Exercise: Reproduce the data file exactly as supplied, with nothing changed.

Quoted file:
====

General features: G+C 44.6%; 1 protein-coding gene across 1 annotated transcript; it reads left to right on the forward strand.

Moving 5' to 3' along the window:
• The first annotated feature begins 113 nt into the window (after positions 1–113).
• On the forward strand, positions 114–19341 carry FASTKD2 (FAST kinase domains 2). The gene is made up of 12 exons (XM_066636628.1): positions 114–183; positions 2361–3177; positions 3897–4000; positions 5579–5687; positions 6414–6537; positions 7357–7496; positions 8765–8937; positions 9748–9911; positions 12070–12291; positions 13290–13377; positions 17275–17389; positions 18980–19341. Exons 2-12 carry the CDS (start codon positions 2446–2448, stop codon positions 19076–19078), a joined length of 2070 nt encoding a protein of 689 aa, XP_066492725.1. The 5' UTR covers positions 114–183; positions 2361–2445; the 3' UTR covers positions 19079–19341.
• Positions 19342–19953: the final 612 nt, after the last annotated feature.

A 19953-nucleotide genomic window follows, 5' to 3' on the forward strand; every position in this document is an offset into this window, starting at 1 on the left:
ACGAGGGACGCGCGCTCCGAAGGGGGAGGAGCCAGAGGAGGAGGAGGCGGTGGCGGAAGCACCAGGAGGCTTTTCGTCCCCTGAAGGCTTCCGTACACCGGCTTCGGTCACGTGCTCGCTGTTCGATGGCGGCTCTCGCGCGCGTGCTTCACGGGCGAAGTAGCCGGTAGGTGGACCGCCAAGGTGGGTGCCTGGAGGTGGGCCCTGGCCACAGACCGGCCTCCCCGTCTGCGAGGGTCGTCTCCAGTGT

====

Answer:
General features: G+C 44.6%; 1 protein-coding gene across 1 annotated transcript; it reads left to right on the forward strand.

Moving 5' to 3' along the window:
• The first annotated feature begins 113 nt into the window (after positions 1–113).
• On the forward strand, positions 114–19341 carry FASTKD2 (FAST kinase domains 2). The gene is made up of 12 exons (XM_066636628.1): positions 114–183; positions 2361–3177; positions 3897–4000; positions 5579–5687; positions 6414–6537; positions 7357–7496; positions 8765–8937; positions 9748–9911; positions 12070–12291; positions 13290–13377; positions 17275–17389; positions 18980–19341. Exons 2-12 carry the CDS (start codon positions 2446–2448, stop codon positions 19076–19078), a joined length of 2070 nt encoding a protein of 689 aa, XP_066492725.1. The 5' UTR covers positions 114–183; positions 2361–2445; the 3' UTR covers positions 19079–19341.
• Positions 19342–19953: the final 612 nt, after the last annotated feature.

A 19953-nucleotide genomic window follows, 5' to 3' on the forward strand; every position in this document is an offset into this window, starting at 1 on the left:
ACGAGGGACGCGCGCTCCGAAGGGGGAGGAGCCAGAGGAGGAGGAGGCGGTGGCGGAAGCACCAGGAGGCTTTTCGTCCCCTGAAGGCTTCCGTACACCGGCTTCGGTCACGTGCTCGCTGTTCGATGGCGGCTCTCGCGCGCGTGCTTCACGGGCGAAGTAGCCGGTAGGTGGACCGCCAAGGTGGGTGCCTGGAGGTGGGCCCTGGCCACAGACCGGCCTCCCCGTCTGCGAGGGTCGTCTCCAGTGT